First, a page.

Execution of block 45 (FIG. 4) begins with block 61 (FIG. 6) where it is determined whether the first customer station in list 200 is now in an active status. If it is not, execution proceeds to block 63 where the station is moved to the end of list 200. If the station is in an active status, execution proceeds to block 62 where it is determined whether there are any blocked calls on the station. If there are, execution proceeds to block 63 where the station is moved to the end of list 200. After the execution of either blocks 63 or 64, the processing of block 45 (FIG. 4) is complete.
Switching system 1000 responds to each layer 3 (Q.931) initialization request from a customer station by executing block 71 (FIG. 7) to determine whether the customer station is on list 200. If there is no entry for the station on list 200, execution proceeds to block 73 and the processing of the initialization request is continued. If there is an entry for the station on list 200, execution proceeds to block 72 and the station is moved from list 200 to the end of list 100. Processing of the initialization request is then continued in block 73.
Switching system 1000 responds to each download request from a customer station by executing block 81 (FIG. 8) to determine whether the customer station is on list 100. If there is no entry for the station on list 100, execution proceeds to block 83. If there is an entry for the station on list 100, the entry is removed in block 82 and execution proceeds to block 83. In block 83, processing of the download request from the station continues and parameters are downloaded to the station.
Switching system 1000 responds to any of a number of failures--unplugging the station, physical/link/network layer failures, or power failure--by executing block 91 (FIG. 9) where the station is administered and marked as having an inactive status.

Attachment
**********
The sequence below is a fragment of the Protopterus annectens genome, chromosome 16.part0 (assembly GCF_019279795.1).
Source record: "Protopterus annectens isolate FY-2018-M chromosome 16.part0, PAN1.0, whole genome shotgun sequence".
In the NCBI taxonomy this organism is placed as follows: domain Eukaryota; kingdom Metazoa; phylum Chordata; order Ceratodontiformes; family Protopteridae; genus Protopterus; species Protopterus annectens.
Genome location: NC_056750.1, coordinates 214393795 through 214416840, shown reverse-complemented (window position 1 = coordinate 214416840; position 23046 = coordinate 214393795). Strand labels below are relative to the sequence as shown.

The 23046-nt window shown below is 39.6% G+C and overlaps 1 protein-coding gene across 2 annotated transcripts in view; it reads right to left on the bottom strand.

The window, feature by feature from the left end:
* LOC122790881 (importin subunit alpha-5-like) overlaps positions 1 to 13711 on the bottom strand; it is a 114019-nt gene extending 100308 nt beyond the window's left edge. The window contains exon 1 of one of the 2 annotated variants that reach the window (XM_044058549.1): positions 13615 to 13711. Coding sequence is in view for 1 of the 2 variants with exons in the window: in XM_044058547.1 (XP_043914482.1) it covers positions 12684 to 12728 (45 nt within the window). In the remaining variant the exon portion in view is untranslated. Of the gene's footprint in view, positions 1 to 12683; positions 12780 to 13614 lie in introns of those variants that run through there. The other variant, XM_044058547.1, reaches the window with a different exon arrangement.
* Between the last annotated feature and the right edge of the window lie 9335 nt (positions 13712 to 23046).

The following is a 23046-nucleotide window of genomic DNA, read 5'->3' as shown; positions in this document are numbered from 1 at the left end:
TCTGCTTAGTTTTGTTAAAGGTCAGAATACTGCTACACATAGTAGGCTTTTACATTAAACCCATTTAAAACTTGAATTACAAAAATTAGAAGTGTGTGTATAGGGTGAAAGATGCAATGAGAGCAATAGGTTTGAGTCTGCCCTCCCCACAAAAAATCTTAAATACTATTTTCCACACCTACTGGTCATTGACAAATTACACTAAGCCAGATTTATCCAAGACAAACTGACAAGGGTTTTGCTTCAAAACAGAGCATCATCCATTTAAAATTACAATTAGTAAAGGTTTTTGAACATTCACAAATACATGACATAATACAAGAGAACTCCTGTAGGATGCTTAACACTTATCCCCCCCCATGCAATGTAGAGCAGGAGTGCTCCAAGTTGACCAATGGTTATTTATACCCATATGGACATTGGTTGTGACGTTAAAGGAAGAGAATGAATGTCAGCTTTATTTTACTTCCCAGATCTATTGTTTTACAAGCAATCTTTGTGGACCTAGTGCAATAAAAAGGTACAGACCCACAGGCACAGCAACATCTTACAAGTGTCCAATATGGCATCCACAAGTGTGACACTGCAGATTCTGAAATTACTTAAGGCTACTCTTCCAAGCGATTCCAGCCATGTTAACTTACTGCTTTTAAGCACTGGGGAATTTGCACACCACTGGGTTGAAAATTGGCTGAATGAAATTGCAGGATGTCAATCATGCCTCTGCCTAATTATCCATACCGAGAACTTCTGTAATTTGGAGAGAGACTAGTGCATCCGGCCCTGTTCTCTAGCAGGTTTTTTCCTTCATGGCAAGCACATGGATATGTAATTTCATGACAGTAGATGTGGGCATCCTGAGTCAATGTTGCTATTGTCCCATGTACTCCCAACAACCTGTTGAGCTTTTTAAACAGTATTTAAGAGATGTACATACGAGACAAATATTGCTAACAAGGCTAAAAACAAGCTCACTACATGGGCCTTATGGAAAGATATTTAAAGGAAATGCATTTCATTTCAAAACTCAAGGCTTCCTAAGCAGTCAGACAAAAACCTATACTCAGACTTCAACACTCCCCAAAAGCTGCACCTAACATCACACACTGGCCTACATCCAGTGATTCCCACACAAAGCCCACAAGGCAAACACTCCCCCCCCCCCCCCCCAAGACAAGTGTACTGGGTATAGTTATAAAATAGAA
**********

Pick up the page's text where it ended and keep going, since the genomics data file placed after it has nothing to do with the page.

Switching system 1000 responds to a craft-initiated removal of a customer station from service by executing block 101 (FIG. 10) where the station busy/idle status is checked. If the station is busy, it is marked as blocked in block 102. If the station is idle, it is marked as inactive in block 103. The removal of the station continues in block 104.
Whenever the parameters or data that are stored in switching system 1000 (relating, for example, to the configuration, directory numbers, or intercom features of customer stations) are changed, block 111 (FIG. 11) is performed and a determination is made as to whether the changed parameters are downloadable. If the parameters are not downloadable, execution proceeds to block 113 and service provisioning is continued. If the parameters are downloadable, execution proceeds to block 112 and all customer stations affected by the change are identified. For each identified station, execution proceeds via block 114 to block 115 where it is determined whether the identified station is on list 100. If it is on list 100, execution returns to block 114. If the station is not on list 100, execution proceeds to block 116 where it is determined whether the identified station is on list 200. If it is on list 200, execution returns to block 114. If the station is not on list 200, execution proceeds to block 117, the station is added to the end of list 100 and execution returns to block 114. In each case when execution is returned to block 114, execution proceeds to block 115 with the next station that was identified in block 112.
It is to be understood that the above-described embodiment is merely illustrative of the principles of the invention and that many variations may be devised by those skilled in the art without departing from the spirit and scope of the invention. For example, the stations could be analog display stations as specified in Bellcore TR-NWT-001273 issued December 1992, the switch could be a non-ISDN switch, and the switch/station communication be via frequency shift keying. It is therefore intended that such variations be included within the scope of the claims.
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|U.S. Classification||379/201.05, 379/201.12, 370/522|
|Cooperative Classification||H04Q2213/14, H04Q2213/109, H04Q11/0471|
|Jun 29, 1993||AS||Assignment|
Owner name: AMERICAN TELEPHONE & TELEGRAPH CO., NEW YORK